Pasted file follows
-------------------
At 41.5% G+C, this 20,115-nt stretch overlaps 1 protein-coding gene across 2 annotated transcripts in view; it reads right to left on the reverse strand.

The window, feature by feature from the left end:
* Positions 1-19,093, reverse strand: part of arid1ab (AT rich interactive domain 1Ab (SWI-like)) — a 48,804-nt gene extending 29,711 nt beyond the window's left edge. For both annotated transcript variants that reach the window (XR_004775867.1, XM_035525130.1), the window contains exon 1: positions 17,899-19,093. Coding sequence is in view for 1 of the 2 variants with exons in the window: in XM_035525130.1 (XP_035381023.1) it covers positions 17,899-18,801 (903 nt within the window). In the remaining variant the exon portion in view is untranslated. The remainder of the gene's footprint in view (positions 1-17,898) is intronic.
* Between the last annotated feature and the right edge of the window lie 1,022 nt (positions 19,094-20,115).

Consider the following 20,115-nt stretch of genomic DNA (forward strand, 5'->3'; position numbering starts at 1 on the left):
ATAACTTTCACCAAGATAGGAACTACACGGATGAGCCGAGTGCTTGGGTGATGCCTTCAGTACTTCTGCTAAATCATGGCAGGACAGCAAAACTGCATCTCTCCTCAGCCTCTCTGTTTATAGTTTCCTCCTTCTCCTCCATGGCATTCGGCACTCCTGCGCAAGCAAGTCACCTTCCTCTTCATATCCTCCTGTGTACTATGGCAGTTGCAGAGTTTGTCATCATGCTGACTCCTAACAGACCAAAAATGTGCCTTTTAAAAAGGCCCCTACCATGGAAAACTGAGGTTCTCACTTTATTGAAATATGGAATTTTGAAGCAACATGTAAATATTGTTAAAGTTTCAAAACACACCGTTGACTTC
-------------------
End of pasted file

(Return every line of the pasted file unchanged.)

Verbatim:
At 41.5% G+C, this 20,115-nt stretch overlaps 1 protein-coding gene across 2 annotated transcripts in view; it reads right to left on the reverse strand.

The window, feature by feature from the left end:
* Positions 1-19,093, reverse strand: part of arid1ab (AT rich interactive domain 1Ab (SWI-like)) — a 48,804-nt gene extending 29,711 nt beyond the window's left edge. For both annotated transcript variants that reach the window (XR_004775867.1, XM_035525130.1), the window contains exon 1: positions 17,899-19,093. Coding sequence is in view for 1 of the 2 variants with exons in the window: in XM_035525130.1 (XP_035381023.1) it covers positions 17,899-18,801 (903 nt within the window). In the remaining variant the exon portion in view is untranslated. The remainder of the gene's footprint in view (positions 1-17,898) is intronic.
* Between the last annotated feature and the right edge of the window lie 1,022 nt (positions 19,094-20,115).

Consider the following 20,115-nt stretch of genomic DNA (forward strand, 5'->3'; position numbering starts at 1 on the left):
ATAACTTTCACCAAGATAGGAACTACACGGATGAGCCGAGTGCTTGGGTGATGCCTTCAGTACTTCTGCTAAATCATGGCAGGACAGCAAAACTGCATCTCTCCTCAGCCTCTCTGTTTATAGTTTCCTCCTTCTCCTCCATGGCATTCGGCACTCCTGCGCAAGCAAGTCACCTTCCTCTTCATATCCTCCTGTGTACTATGGCAGTTGCAGAGTTTGTCATCATGCTGACTCCTAACAGACCAAAAATGTGCCTTTTAAAAAGGCCCCTACCATGGAAAACTGAGGTTCTCACTTTATTGAAATATGGAATTTTGAAGCAACATGTAAATATTGTTAAAGTTTCAAAACACACCGTTGACTTC